For Want Of A Letter … Tic, Tick
Sometimes the inclusion or omission of a single letter can completely change the meaning of your word, phrase or sentence. Take the word tic, for example. It’s a noun that refers to those visible twitches that suggest nervousness or stress. Merriam Webster defines it as: ‘a local and habitual spasmodic motion of particular muscles especially of the face’. It is believed to originate from the French phrase tic douloureux which refers to the same phenomenon.
The word has also come to refer to, as Merriam Webster puts it, ‘a frequent usually unconscious quirk of behavior or speech’. If you add a particular phrase to the end of every sentence or compulsively lick your lips when you’ve finished speaking, this would be a tic.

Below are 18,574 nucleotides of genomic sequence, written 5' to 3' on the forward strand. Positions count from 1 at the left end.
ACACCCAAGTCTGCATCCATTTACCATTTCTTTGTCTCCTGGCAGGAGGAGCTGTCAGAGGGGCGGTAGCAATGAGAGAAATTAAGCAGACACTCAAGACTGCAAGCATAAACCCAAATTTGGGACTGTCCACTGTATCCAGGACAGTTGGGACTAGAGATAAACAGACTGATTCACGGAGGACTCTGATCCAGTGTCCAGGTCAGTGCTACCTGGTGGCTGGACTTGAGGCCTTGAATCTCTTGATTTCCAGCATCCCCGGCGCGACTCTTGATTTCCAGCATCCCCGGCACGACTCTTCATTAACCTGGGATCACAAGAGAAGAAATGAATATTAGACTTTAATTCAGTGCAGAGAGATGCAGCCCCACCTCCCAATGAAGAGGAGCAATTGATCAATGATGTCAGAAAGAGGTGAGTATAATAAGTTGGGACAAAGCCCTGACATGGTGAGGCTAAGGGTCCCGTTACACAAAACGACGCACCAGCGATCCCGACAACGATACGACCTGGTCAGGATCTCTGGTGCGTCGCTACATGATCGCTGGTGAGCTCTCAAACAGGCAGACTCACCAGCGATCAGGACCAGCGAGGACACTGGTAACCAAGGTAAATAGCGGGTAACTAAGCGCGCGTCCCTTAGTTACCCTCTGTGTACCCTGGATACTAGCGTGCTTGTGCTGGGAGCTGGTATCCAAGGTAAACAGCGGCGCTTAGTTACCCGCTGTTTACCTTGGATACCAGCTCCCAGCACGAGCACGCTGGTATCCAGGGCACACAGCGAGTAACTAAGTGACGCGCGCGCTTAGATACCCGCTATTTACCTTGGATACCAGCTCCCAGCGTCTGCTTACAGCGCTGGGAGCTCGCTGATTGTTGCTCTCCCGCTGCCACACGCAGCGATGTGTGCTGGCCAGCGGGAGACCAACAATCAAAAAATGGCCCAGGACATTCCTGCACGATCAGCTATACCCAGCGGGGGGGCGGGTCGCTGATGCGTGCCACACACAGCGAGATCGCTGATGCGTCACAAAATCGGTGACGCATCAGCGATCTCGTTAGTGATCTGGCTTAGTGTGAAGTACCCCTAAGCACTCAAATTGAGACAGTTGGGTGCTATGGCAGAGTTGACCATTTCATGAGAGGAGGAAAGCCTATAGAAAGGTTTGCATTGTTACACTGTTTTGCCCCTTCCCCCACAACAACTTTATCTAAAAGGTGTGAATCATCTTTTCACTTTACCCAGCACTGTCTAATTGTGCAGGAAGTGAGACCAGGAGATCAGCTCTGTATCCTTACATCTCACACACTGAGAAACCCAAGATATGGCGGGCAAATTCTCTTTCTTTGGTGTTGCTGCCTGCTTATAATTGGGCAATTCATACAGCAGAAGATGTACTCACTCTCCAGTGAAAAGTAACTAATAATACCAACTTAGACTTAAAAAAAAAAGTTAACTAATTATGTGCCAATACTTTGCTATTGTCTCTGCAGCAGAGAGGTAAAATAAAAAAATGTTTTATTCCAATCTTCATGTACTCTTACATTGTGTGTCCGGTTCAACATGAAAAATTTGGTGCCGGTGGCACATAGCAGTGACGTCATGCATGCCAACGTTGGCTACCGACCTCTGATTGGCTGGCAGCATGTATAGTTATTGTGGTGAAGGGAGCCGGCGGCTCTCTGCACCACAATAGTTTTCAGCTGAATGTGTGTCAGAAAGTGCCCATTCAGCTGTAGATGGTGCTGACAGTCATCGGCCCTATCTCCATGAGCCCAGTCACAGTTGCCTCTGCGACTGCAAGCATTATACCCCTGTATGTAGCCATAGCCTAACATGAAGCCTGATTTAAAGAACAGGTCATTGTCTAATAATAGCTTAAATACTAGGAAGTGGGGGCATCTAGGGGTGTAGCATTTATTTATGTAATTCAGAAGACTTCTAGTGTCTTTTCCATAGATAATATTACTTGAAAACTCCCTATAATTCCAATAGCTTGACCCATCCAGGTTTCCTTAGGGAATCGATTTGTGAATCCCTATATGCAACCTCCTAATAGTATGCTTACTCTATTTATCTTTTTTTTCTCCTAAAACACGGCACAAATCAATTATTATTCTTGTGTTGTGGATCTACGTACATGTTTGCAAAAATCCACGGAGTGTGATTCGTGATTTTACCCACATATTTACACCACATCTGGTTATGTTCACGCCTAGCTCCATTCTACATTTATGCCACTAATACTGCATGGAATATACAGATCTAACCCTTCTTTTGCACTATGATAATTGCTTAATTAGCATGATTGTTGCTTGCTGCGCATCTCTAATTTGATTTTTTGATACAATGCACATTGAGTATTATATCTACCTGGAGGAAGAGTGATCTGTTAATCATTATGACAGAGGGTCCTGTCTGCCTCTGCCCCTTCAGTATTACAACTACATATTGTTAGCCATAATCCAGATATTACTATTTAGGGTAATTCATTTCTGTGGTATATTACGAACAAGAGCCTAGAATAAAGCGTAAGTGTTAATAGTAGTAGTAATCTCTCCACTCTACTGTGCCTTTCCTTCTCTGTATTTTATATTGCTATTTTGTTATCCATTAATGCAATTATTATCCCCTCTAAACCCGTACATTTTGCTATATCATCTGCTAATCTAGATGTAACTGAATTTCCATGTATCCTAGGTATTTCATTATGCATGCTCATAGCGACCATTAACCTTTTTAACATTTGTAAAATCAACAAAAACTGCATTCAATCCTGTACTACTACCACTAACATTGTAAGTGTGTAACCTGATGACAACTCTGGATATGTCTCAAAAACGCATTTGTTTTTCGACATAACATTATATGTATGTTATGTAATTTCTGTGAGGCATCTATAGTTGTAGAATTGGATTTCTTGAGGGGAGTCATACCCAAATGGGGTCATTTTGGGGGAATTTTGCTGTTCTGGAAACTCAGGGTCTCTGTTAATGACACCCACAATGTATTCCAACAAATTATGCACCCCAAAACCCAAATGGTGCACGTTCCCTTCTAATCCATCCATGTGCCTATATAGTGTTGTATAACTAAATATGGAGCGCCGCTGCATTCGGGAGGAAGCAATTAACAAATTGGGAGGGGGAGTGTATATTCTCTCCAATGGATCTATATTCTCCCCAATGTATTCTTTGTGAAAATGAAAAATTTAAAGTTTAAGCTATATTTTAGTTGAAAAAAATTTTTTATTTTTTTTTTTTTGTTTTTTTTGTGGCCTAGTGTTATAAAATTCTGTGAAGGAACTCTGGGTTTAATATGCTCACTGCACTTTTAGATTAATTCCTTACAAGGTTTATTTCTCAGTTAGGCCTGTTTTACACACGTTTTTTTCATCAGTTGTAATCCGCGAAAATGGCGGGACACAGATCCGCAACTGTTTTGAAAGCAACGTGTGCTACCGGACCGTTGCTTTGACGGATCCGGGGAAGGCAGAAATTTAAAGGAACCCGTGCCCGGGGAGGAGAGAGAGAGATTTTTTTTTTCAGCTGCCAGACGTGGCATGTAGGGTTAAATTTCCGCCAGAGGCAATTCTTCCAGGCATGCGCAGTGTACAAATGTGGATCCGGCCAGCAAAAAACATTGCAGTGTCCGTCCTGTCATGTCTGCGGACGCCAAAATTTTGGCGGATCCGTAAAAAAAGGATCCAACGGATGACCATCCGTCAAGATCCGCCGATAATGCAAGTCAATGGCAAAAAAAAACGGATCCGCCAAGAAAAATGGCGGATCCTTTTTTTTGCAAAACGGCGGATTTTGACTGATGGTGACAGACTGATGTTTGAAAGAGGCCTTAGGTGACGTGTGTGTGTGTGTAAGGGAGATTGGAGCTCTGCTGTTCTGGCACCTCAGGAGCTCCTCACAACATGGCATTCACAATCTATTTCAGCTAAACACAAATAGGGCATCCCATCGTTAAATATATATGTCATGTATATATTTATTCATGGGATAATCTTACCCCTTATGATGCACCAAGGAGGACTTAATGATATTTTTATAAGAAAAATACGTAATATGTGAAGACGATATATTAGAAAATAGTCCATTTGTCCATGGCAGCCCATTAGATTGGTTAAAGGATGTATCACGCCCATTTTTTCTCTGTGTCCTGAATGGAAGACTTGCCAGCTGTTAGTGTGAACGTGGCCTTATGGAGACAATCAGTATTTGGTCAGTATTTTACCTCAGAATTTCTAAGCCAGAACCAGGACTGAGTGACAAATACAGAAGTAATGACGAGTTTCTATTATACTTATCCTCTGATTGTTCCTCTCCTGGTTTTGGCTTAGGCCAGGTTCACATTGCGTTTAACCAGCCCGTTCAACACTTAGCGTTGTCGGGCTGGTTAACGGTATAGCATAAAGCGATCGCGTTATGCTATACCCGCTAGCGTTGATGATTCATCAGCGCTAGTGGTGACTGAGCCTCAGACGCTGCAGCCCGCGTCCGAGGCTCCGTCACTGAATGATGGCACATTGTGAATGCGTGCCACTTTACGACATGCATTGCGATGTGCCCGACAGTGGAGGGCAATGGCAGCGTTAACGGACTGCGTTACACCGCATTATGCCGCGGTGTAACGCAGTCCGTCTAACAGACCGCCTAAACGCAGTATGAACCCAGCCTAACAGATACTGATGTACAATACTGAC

However, I have often seen tic misspelled as tick. Tick has several meanings , none of them referring to facial, verbal or behavioral mannerisms. The meanings of the noun tick include:
- a bloodsucking arachnid (such as the ones found on dogs)
- a wingless parasitic fly
- a mattress casing
- a light, rhythmical tap
- the beat of a clock
- a check mark on a list
- an abbreviation of ticket (hence the British expression, on tick, meaning on credit)
Meanings of the verb to tick include:
- to make the sound of a tick (like a clock)
- to run (as in to operate or work in a certain way)
- to mark with a tick (written)
- to check off
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4 Responses to “For Want Of A Letter … Tic, Tick”
I thought of this post when I came across this today:
“There are about 25 million Americans who develop grotesque facial ticks when they hear the words ‘9 to 5.’ . . . We call them freelancers.” — N. Killihanm, The Washington Post, May 23, 1989
Those facial ticks can be pretty painful!
They certainly can, Maeve 😉
People who knit pic really tick me off. Or should that be tic me off? There. Now that I’ve said that, I can go back to my knitting.